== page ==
Retaking the SAT
Using data on applicants to three selective universities, we analyze a college applicant’s decision to retake the SAT. We model this decision as an optimal search problem, and use the model to assess the impact of college admissions policies on retaking behavior. The most common test score ranking policy, which utilizes only the highest of all submitted scores, provides large incentives to retake the test. This places certain applicants at a disadvantage: those with high test-taking costs, those attaching low values to college admission, and those with ‘‘pessimistic’’ prior beliefs regarding their own ability.
Please report citation or reference errors to , or , if you are the registered author of the cited work, log in to your RePEc Author Service profile, click on "citations" and make appropriate adjustments.:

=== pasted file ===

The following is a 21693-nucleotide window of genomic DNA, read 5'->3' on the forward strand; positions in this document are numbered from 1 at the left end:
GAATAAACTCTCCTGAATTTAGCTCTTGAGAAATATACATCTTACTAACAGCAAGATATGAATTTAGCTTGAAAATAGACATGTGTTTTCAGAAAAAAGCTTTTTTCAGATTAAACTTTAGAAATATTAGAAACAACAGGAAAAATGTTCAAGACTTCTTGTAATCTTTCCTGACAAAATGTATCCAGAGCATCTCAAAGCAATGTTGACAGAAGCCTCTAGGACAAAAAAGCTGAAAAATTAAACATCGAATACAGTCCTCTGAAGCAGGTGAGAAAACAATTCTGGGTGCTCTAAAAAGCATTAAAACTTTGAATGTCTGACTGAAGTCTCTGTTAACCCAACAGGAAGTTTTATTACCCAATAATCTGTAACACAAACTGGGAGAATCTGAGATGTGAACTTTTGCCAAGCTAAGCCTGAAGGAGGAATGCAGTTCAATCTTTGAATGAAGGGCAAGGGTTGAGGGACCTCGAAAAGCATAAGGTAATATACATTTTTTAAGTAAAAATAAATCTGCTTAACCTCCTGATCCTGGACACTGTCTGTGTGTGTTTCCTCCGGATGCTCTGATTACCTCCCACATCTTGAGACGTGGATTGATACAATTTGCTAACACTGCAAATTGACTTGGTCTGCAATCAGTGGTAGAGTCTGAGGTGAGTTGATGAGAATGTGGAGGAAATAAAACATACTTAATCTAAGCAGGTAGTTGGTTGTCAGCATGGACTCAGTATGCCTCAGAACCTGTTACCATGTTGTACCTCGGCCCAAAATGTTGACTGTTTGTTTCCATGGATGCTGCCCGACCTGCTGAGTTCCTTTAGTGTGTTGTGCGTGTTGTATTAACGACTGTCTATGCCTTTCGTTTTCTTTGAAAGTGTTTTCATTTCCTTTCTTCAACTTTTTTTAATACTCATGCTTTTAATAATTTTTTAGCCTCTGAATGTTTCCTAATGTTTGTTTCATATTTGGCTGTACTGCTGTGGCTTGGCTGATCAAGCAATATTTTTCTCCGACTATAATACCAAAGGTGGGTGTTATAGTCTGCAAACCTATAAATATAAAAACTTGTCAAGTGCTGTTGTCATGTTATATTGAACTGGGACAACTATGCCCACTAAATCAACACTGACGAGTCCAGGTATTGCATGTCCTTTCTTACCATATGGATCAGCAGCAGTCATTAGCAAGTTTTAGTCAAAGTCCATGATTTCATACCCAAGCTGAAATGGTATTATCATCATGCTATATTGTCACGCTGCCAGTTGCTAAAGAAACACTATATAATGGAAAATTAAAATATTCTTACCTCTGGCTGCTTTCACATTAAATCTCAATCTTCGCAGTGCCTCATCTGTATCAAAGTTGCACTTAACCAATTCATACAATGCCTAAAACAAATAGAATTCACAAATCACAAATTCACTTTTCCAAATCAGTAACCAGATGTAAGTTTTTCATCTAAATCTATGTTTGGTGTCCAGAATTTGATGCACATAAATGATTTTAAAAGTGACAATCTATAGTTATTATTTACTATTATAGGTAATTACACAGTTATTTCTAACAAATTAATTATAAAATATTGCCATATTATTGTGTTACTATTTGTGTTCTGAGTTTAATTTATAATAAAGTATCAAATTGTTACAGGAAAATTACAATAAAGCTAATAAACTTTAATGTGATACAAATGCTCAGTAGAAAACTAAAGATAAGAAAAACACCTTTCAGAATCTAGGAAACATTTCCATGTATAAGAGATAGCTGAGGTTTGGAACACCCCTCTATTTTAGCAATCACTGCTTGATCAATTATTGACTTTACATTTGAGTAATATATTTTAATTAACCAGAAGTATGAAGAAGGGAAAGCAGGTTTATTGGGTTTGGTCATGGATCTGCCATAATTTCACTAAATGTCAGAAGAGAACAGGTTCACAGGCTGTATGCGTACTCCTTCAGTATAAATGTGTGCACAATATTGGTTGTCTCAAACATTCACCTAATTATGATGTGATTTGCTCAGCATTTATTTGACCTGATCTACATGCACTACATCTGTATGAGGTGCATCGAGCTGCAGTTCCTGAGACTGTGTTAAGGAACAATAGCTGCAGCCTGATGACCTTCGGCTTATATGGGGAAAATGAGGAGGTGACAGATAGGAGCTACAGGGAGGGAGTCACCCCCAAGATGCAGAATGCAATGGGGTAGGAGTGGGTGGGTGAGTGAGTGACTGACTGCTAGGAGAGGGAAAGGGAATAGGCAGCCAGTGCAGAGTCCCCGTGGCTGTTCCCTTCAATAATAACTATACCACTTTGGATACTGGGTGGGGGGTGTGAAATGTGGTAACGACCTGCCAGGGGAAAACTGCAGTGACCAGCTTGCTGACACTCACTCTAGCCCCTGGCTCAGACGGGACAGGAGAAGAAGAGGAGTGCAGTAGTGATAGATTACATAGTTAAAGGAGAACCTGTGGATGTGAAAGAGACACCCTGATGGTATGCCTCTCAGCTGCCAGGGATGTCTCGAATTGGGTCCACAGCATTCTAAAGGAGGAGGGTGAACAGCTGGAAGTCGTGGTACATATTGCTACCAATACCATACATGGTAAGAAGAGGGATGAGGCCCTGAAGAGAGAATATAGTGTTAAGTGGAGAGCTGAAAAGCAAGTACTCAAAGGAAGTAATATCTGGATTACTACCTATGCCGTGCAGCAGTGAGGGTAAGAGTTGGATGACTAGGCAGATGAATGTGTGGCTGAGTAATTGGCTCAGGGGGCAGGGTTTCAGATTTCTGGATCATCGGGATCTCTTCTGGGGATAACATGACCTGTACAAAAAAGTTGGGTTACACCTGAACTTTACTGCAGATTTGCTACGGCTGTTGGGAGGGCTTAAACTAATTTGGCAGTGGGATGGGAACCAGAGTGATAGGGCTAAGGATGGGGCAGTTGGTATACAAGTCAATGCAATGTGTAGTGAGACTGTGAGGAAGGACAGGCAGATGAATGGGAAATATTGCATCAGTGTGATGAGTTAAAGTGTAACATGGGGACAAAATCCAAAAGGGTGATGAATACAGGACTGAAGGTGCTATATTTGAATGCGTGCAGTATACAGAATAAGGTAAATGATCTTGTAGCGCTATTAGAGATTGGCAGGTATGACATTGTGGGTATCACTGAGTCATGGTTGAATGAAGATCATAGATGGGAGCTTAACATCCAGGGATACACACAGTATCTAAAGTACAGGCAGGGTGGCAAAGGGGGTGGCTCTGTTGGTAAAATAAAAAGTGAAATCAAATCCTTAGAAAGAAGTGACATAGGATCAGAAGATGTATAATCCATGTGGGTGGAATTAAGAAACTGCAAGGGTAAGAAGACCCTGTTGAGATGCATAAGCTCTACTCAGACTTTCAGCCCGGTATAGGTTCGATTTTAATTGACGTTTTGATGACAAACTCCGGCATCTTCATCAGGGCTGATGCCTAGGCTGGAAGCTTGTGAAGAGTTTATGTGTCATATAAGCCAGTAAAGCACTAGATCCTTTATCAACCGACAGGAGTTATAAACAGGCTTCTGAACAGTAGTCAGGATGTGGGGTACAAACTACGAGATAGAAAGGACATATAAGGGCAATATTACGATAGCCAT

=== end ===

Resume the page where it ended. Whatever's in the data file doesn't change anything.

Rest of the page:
- Southwick, Lawrence Jr & Gill, Indermit S., 1997. "Unified salary schedule and student SAT scores: Adverse effects of adverse selection in the market for secondary school teachers," Economics of Education Review, Elsevier, vol. 16(2), pages 143-153, April.
- Heckman, James, 2013. "Sample selection bias as a specification error," Applied Econometrics, Publishing House "SINERGIA PRESS", vol. 31(3), pages 129-137.
When requesting a correction, please mention this item's handle: RePEc:uwp:jhriss:v:38:y:2003:i:1:p1-33. See general information about how to correct material in RePEc.
For technical questions regarding this item, or to correct its authors, title, abstract, bibliographic or download information, contact: ()
If references are entirely missing, you can add them using this form.